After I finished the first plein air painting, I decided I wasn't happy with it for a couple reasons, even though it seemed a huge improvement over my last one, last year. First, I don't like how dark it is overall, and second, it's way more realistic than I want. It was great practice, but it's not even close to being as good as my best studio work. I looked around for other places to paint but decided to keep working with the barn, try acrylics, and try a limited color palette that I've worked with before.
I started with a one-color value sketch, and each day I added a color or two, gradually building up detail and trying to capture the colors in the scene without overworking it. I stuck with a larger brush for just that reason.
On the next to last session, when I'd done as much as I could without letting the paint dry, I had too much paint left, and the sky was full of paintable clouds. I got a pad of cheap canvas sheets (the one I've mentioned previously) and made an attempt at the clouds, painting as quickly as I could because they and the light were changing every minute. It took me about 15 minutes to get them as well as I could. I haven't had that much fun painting in a long time, and it was a great way to unwind after a session.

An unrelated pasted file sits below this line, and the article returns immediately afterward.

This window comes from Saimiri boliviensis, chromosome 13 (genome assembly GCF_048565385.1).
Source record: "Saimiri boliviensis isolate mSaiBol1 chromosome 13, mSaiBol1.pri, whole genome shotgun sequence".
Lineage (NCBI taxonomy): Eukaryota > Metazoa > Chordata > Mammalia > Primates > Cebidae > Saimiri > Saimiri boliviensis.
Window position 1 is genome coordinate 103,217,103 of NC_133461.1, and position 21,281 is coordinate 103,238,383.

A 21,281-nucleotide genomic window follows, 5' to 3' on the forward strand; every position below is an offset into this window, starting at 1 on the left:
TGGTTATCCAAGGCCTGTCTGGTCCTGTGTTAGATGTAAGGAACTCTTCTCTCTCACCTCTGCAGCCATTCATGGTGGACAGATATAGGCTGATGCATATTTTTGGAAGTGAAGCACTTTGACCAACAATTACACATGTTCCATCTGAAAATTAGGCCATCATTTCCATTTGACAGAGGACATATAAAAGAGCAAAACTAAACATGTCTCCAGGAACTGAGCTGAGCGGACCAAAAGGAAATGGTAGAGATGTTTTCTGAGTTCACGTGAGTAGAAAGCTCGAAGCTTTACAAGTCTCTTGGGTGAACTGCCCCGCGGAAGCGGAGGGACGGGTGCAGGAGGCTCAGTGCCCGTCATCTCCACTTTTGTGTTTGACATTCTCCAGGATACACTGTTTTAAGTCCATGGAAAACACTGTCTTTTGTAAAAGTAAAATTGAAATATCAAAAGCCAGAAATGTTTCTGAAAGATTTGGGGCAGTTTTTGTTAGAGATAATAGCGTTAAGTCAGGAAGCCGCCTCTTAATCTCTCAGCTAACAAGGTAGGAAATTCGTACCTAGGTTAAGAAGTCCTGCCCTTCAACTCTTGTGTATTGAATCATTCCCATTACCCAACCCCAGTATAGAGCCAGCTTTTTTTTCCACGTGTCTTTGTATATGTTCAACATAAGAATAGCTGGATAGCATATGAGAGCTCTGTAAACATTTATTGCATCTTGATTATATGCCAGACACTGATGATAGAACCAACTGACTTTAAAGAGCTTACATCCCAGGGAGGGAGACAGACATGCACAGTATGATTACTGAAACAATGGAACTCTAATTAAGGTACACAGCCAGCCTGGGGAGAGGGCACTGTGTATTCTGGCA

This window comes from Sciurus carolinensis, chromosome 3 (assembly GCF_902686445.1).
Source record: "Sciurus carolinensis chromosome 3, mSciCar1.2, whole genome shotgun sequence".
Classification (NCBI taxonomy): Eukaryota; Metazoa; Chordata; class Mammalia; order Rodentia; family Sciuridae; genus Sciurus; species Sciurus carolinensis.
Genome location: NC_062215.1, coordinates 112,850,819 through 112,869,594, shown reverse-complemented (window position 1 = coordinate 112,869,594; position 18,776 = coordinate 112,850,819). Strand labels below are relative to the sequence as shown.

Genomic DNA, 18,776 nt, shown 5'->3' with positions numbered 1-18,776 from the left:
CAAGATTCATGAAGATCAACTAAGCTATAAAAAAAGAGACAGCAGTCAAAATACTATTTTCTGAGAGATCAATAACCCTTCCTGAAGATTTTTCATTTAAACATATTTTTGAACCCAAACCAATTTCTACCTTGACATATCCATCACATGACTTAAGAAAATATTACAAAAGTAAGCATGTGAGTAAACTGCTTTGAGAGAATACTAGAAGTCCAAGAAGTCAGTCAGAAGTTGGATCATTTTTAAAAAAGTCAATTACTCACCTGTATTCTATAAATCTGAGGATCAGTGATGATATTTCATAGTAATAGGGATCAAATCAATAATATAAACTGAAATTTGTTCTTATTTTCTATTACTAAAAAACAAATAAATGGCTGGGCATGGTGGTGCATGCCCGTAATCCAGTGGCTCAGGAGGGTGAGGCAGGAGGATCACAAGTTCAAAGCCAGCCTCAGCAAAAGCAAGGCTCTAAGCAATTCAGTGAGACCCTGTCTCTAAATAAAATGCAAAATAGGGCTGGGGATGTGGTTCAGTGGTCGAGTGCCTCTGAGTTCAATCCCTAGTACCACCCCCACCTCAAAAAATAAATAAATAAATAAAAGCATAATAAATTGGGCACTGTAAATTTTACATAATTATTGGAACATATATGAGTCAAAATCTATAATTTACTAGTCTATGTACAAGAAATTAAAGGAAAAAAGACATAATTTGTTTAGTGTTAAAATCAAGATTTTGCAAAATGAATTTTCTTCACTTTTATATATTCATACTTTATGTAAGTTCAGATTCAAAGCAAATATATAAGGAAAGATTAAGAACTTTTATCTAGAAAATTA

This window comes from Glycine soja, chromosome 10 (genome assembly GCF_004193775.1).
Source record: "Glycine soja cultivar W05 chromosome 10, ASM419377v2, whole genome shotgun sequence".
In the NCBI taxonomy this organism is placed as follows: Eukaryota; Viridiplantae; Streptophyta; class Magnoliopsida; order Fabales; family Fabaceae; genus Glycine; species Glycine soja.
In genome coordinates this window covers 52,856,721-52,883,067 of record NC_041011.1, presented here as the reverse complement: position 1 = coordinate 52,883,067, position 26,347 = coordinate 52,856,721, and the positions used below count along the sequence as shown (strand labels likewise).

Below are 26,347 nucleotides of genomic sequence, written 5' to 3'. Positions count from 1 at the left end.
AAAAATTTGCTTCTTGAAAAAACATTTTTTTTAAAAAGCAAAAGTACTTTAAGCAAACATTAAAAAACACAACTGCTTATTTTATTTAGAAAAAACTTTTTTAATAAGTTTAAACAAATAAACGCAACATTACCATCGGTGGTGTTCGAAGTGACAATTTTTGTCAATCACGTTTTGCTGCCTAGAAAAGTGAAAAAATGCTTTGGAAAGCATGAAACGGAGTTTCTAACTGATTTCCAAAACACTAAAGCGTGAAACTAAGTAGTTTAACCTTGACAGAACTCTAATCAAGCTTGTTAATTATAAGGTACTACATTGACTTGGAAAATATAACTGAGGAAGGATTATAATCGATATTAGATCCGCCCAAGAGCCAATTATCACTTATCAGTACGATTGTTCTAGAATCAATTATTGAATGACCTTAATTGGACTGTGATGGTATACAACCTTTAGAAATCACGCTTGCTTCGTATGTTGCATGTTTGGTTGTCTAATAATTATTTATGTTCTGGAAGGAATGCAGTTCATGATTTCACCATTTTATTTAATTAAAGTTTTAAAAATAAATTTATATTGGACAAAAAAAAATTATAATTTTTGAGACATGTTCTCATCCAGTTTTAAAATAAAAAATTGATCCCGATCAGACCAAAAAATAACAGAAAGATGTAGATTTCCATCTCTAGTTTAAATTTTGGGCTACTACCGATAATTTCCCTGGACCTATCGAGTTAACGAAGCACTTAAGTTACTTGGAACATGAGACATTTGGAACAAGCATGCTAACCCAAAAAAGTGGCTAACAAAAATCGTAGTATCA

Today I had the pleasure of painting in a pretty good breeze. Every few minutes, a new dusting of fir needles and pollen flowers came down on everything—the palette, the water tub, and the painting. I picked off the big lumps and kept going. By the time I felt that I was done with the painting, the breeze was getting stronger, so I skipped trying any clouds today.
I think I've spent about the same number of sessions as on the first one, and I think I'm done with it today, although I might tweak it a little more. I feel as though I'm making progress, but the big deal for me is that this is the first time I've ever really enjoyed plein air painting. Time to go on to the next one.